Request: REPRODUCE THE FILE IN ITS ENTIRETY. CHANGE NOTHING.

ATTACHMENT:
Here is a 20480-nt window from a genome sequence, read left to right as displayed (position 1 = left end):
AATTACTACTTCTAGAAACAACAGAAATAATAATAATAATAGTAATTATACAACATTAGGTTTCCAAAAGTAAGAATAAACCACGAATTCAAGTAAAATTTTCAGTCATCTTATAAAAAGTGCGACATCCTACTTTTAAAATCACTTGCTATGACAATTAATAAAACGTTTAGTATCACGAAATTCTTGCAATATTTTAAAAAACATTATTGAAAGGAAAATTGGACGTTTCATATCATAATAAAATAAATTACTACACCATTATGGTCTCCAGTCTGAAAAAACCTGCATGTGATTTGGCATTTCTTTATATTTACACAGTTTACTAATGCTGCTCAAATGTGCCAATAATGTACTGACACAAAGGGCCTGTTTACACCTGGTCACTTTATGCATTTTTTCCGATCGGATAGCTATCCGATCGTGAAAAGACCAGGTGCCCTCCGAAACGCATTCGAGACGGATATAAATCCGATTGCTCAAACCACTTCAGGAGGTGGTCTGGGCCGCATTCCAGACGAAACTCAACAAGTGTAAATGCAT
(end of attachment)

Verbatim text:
Here is a 20480-nt window from a genome sequence, read left to right as displayed (position 1 = left end):
AATTACTACTTCTAGAAACAACAGAAATAATAATAATAATAGTAATTATACAACATTAGGTTTCCAAAAGTAAGAATAAACCACGAATTCAAGTAAAATTTTCAGTCATCTTATAAAAAGTGCGACATCCTACTTTTAAAATCACTTGCTATGACAATTAATAAAACGTTTAGTATCACGAAATTCTTGCAATATTTTAAAAAACATTATTGAAAGGAAAATTGGACGTTTCATATCATAATAAAATAAATTACTACACCATTATGGTCTCCAGTCTGAAAAAACCTGCATGTGATTTGGCATTTCTTTATATTTACACAGTTTACTAATGCTGCTCAAATGTGCCAATAATGTACTGACACAAAGGGCCTGTTTACACCTGGTCACTTTATGCATTTTTTCCGATCGGATAGCTATCCGATCGTGAAAAGACCAGGTGCCCTCCGAAACGCATTCGAGACGGATATAAATCCGATTGCTCAAACCACTTCAGGAGGTGGTCTGGGCCGCATTCCAGACGAAACTCAACAAGTGTAAATGCAT